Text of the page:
Public service announcements like this can be used effectively to build your practice.


Published 7/1/2007
Annie Hayashi

Five ways to put PSAs to work for you

If all you’ve ever done has been admire the AAOS public service announcements in airports, you’re missing out on a valuable resource.

No doubt you’ve seen the large airport posters featuring public service announcements (PSAs) from the AAOS. The striking images—an elderly woman on a tightrope, a smashed all-terrain vehicle (ATV) in an emergency department, a woman with three knees—are hard to miss. Whether in English or in Spanish, the PSAs—with their provocative headlines and pithy messages—are a great way to deliver orthopaedic information in manageable doses to patients and the public.

But don’t think that the Academy’s PSAs are just for airport viewing. Here are five ways that AAOS members have put them to work in their communities and in their practices.

Take the message to legislators
David Peske,
director of governmental relations for the North Dakota Medical Association and informal liaison with the North Dakota Orthopaedic Society, found true power in the old adage “a picture is worth a thousand words.” As described in the May AAOS Now (“Public service messages work—even at statehouse,” available online at, he used the ATV postcard PSA during a recent debate in the state legislature.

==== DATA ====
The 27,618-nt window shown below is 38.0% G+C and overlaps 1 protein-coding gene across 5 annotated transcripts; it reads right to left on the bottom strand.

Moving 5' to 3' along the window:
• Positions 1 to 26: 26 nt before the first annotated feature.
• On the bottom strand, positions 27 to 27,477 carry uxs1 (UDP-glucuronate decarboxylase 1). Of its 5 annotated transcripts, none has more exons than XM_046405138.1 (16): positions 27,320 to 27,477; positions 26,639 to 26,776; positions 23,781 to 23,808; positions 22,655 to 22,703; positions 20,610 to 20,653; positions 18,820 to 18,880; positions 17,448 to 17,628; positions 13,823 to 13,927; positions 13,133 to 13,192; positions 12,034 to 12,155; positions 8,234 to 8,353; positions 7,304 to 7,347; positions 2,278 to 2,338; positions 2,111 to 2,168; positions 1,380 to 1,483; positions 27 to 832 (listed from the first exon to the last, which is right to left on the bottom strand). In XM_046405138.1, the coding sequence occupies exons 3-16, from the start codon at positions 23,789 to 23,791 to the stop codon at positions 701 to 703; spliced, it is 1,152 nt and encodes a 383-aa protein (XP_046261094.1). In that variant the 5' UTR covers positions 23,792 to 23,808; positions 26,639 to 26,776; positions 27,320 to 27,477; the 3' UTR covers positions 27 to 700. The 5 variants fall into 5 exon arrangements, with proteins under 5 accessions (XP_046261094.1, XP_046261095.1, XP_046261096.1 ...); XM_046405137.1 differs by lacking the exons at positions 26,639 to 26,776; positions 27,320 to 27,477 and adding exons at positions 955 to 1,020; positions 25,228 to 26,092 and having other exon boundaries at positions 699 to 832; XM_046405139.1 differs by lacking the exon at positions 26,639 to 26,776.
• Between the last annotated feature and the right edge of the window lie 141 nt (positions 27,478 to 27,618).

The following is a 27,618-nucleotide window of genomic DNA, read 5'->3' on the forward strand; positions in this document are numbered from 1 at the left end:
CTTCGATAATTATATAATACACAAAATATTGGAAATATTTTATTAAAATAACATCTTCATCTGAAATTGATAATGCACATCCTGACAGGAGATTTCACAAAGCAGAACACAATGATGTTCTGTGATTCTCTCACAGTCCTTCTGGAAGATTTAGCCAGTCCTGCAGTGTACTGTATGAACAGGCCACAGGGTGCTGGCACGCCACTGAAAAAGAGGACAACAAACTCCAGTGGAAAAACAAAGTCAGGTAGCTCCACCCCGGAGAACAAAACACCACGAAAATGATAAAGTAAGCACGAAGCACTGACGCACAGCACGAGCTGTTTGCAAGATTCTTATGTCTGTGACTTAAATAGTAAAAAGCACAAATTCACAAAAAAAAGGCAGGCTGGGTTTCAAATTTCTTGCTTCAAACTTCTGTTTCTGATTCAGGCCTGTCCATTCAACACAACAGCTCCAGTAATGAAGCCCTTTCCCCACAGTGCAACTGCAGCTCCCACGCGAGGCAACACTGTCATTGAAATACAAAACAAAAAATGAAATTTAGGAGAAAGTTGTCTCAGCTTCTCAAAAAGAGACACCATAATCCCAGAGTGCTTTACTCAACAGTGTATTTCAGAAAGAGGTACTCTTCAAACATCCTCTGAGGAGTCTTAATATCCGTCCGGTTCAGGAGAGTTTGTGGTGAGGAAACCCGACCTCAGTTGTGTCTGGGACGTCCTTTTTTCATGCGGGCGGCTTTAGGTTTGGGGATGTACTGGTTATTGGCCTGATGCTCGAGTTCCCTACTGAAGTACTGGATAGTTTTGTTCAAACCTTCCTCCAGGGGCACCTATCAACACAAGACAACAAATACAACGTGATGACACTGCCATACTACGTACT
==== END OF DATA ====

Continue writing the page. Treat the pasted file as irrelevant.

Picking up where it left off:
“A bill was introduced that would allow children as young as 8 years old to ride ATVs,” Peske said. “Unfortunately, the bill passed the House and moved to the Senate. In the meantime, I received the AAOS set of PSA postcards and posters. At the Senate hearing, I gave the committee members the ATV postcards. They were not only a great visual, they helped reinforce the message of concern from North Dakota physicians.” The bill was eventually defeated.

Bridge the language divide
Many practices and hospitals serve populations that are economically disadvantaged or speak languages other than English. Esther Corpuz, who supervises community outreach at MacNeal Hospital in Berwyn, Ill., believes that the PSA materials in Spanish will be useful in communicating important medical information.

“We serve a very diverse community of several ethnic groups, including Latinos who are often economically disadvantaged. The AAOS materials have lots of pictures,” she explained, “which will help us communicate with some of our patients who read at about a fifth-grade level.”

When doctors at MacNeal see patients with osteoporosis, they will use osteoporosis bookmarks to help educate the patients about bone health. The “Bone Up on Bone Loss” fact sheets provide information for the entire family and explain how exercise helps build strong bones, giving specific examples of the types of exercises that are particularly good for building strong bones. The piece also includes how much calcium kids need each day and lists some foods that are high in calcium.

Give back to the community
Matthew S. Shapiro, MD,
chair of the AAOS Board of Councilors, had a major presentation in January 2007—to a group of third-to-fifth graders. For any orthopaedic surgeon, that’s a tough audience. Dr. Shapiro went well armed—with bone pens (a big hit with the children), frisbees, and jump ropes. He also brought in plastic bones, some drills, plates, screw, and rods. As the students practiced fixing broken bones with the plates and rods, Dr. Shapiro explained what an orthopaedic surgeon does.